Work cultures cannot be forced; they develop organically. They also traditionally evolved around the watercooler, the informal gatherings and conversations, and shared experiences at the workplace. During the pandemic, many of us put “softer” elements of culture and shared company values on the back burner, while keeping operations ticking took precedence. Almost two years later, the talent crisis is a sure indicator that enterprises need to rethink how to develop and share what makes working for them unique, and culture is a great place to start. Mattijs Backx, SVP & Head of GBS, PepsiCo, had profound observations on the topic of culture, “As an industry, we need to adapt and think, how do we orchestrate performance in more of a hybrid model. Culture building that was historically tied to an office is very different now. One of our biggest challenges there is creating belonging. Looking at HFS’ market data on attrition being 20%, that means a year from now, half of our employees, most of them will not have worked in a physical office. How do you create culture in that environment, or belonging?”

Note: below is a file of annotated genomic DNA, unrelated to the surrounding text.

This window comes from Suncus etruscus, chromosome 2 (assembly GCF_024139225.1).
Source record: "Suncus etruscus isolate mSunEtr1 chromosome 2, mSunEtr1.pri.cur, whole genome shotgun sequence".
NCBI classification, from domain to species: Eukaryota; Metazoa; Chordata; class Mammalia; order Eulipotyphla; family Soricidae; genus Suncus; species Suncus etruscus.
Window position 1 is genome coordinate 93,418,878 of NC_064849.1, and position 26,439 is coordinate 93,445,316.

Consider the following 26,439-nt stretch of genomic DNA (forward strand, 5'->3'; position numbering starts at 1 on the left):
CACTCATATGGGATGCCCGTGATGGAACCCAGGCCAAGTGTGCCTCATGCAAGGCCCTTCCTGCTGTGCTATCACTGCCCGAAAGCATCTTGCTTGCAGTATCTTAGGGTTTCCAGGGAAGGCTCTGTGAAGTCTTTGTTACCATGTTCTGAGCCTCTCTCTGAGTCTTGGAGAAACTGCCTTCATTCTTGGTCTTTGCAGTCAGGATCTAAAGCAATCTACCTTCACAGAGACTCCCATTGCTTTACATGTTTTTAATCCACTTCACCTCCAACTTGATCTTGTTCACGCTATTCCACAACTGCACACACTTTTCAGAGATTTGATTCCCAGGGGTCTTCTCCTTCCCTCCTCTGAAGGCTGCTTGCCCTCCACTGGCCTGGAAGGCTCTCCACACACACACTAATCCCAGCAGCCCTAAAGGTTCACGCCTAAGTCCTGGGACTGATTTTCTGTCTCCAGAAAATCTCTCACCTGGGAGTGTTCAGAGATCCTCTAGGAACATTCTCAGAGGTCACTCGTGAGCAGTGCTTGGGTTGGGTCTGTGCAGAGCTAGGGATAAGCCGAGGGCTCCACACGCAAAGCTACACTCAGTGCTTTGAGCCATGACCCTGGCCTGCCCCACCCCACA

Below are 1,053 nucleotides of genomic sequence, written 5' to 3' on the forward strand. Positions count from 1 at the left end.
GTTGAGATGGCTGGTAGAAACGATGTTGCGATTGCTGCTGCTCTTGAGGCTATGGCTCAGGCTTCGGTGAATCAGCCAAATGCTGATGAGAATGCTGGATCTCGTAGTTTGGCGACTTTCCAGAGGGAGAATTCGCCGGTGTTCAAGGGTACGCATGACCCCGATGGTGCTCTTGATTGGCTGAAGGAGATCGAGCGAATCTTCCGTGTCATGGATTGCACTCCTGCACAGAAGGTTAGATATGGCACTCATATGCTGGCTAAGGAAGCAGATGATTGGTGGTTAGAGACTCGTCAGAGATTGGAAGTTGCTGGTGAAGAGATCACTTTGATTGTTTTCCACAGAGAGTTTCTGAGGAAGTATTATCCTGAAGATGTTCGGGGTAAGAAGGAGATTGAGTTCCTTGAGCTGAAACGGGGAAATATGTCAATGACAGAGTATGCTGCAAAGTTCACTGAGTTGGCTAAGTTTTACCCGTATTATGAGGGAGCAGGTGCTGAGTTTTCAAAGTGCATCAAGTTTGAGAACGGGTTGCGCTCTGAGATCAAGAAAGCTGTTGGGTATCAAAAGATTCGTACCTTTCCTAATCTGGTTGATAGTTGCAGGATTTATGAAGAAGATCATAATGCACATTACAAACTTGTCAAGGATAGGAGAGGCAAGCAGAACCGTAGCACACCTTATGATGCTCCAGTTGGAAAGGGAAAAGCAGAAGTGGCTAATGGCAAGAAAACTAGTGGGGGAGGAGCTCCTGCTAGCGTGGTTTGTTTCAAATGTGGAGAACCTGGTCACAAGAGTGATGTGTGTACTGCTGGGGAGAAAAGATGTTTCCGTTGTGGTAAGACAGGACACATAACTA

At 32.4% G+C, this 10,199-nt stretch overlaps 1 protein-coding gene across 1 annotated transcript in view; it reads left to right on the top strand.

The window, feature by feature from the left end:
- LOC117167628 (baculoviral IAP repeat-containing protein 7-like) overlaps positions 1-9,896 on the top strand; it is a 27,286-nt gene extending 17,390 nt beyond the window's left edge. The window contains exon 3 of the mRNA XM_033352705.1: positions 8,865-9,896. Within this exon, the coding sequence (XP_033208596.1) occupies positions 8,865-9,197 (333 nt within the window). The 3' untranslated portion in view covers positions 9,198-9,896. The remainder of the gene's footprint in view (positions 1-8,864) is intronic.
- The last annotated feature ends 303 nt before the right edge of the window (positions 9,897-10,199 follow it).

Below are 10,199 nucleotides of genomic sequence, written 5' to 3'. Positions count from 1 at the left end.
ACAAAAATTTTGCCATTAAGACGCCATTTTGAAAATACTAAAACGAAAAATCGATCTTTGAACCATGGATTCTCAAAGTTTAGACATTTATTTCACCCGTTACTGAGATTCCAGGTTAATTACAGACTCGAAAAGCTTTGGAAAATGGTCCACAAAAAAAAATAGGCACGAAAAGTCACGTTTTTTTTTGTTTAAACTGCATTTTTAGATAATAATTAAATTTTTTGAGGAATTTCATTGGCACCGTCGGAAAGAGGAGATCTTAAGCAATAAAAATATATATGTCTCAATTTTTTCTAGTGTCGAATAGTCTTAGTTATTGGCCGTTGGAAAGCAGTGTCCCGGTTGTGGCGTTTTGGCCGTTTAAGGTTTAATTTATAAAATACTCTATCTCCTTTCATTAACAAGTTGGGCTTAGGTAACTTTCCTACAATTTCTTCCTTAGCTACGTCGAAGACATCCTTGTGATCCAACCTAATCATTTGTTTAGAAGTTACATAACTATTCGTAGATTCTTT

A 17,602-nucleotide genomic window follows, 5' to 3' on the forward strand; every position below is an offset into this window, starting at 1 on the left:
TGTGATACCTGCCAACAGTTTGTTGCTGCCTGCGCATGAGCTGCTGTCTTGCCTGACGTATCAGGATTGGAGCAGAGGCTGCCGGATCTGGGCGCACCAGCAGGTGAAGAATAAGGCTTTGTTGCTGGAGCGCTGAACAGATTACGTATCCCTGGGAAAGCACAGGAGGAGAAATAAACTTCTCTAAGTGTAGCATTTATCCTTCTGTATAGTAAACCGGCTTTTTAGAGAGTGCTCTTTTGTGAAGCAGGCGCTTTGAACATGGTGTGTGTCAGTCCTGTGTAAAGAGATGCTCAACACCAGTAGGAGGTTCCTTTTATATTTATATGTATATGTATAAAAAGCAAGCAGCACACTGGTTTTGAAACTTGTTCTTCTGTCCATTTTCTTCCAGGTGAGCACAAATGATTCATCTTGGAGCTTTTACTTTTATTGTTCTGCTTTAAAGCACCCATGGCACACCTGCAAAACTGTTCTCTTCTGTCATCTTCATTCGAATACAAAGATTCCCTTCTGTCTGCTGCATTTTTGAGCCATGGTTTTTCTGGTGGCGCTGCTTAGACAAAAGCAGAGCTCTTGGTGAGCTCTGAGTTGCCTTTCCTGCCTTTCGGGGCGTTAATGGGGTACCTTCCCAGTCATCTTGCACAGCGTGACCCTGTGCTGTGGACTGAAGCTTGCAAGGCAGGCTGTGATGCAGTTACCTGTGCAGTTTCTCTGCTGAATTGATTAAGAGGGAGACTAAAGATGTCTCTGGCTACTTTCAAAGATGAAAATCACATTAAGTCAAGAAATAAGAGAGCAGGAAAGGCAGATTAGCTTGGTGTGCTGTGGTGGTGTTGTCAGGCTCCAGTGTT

Sandeep Sacheti, EVP, Wolters Kluwer summarized it well, “It is clear that employees are asking for a different level of engagement from their leaders. They are asking for connection, learning, and growth. Fortunately, at Wolters Kluwer we are creating a culture of talent who are addicted to learning and growing with us while connecting the dots to their work and creating pathways for development.”

#3 Revisiting how we think about skills

For the last few years, the outsourcing industry has spoken about skills mostly in the context of digital technology and data skills. And rightly so. As emerging technologies quickly embed themselves into the core operations of every industry and business function, talent bases – no matter what work they do – must become data and digital proficient. As HFS, we refer to this skill set as “digital fluidity.”